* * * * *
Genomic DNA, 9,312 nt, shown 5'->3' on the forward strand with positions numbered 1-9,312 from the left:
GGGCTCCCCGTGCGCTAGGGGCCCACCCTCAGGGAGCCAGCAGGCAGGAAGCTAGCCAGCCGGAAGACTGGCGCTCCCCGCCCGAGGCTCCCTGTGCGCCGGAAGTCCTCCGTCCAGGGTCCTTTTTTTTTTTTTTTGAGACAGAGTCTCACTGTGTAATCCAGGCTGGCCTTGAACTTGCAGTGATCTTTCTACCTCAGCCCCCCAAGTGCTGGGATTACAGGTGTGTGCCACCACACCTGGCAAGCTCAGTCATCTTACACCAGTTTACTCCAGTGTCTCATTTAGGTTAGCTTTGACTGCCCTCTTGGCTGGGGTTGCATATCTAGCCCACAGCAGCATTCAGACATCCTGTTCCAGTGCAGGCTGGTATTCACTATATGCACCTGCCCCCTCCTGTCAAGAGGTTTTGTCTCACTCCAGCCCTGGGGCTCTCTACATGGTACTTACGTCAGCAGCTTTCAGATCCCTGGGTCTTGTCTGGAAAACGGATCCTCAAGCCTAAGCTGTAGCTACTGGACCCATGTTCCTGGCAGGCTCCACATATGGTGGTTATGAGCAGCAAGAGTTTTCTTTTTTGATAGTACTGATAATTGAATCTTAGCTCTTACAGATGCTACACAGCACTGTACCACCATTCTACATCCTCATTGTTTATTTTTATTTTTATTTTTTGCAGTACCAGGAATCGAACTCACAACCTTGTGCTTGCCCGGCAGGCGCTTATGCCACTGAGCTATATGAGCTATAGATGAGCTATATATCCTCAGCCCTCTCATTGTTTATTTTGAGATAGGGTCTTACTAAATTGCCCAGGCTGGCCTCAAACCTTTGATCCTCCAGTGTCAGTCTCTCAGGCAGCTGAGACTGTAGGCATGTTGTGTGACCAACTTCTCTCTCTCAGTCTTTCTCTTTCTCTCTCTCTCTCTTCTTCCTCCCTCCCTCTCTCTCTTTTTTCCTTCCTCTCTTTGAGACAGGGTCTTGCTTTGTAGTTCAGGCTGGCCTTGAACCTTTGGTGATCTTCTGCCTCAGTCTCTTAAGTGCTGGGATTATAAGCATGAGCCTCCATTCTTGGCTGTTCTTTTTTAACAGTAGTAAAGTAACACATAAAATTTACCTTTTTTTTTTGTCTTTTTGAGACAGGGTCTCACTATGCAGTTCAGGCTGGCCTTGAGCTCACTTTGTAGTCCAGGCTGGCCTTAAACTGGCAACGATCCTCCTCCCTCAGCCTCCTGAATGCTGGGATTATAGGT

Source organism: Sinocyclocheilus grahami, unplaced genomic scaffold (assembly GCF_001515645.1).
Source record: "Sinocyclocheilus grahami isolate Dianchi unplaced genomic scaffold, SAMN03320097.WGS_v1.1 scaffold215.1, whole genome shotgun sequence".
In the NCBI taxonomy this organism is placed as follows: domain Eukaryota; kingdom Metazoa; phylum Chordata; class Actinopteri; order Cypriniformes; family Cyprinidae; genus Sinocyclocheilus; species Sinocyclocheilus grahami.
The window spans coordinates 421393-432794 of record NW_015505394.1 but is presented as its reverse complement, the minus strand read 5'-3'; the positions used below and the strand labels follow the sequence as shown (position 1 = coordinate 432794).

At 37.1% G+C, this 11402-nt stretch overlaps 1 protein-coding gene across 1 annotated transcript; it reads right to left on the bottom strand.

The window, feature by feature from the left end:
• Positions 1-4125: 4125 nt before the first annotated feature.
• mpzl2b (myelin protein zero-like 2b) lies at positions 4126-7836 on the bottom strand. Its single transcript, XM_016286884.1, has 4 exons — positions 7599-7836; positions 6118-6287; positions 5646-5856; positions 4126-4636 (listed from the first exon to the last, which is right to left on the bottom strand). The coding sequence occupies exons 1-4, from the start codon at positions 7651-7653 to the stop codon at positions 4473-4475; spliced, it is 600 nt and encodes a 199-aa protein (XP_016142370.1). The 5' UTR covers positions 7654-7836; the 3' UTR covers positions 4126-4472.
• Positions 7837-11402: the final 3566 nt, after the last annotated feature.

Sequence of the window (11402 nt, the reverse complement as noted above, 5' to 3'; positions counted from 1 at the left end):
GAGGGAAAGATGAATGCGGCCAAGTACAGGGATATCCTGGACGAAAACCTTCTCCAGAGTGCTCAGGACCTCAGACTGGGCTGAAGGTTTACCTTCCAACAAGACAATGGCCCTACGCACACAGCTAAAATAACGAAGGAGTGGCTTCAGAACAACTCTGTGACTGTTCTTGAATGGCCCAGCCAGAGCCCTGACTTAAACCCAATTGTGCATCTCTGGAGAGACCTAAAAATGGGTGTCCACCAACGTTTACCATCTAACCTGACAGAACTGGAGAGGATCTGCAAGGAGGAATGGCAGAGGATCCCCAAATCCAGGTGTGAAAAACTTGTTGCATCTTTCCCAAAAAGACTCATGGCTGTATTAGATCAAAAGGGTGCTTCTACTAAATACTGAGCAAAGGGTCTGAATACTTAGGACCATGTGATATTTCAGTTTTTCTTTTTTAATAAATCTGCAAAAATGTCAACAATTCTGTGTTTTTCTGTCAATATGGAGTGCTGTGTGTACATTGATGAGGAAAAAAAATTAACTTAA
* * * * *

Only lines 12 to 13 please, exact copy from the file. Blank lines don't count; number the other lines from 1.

Sequence of the window (11402 nt, the reverse complement as noted above, 5' to 3'; positions counted from 1 at the left end):
GAGGGAAAGATGAATGCGGCCAAGTACAGGGATATCCTGGACGAAAACCTTCTCCAGAGTGCTCAGGACCTCAGACTGGGCTGAAGGTTTACCTTCCAACAAGACAATGGCCCTACGCACACAGCTAAAATAACGAAGGAGTGGCTTCAGAACAACTCTGTGACTGTTCTTGAATGGCCCAGCCAGAGCCCTGACTTAAACCCAATTGTGCATCTCTGGAGAGACCTAAAAATGGGTGTCCACCAACGTTTACCATCTAACCTGACAGAACTGGAGAGGATCTGCAAGGAGGAATGGCAGAGGATCCCCAAATCCAGGTGTGAAAAACTTGTTGCATCTTTCCCAAAAAGACTCATGGCTGTATTAGATCAAAAGGGTGCTTCTACTAAATACTGAGCAAAGGGTCTGAATACTTAGGACCATGTGATATTTCAGTTTTTCTTTTTTAATAAATCTGCAAAAATGTCAACAATTCTGTGTTTTTCTGTCAATATGGAGTGCTGTGTGTACATTGATGAGGAAAAAAAATTAACTTAA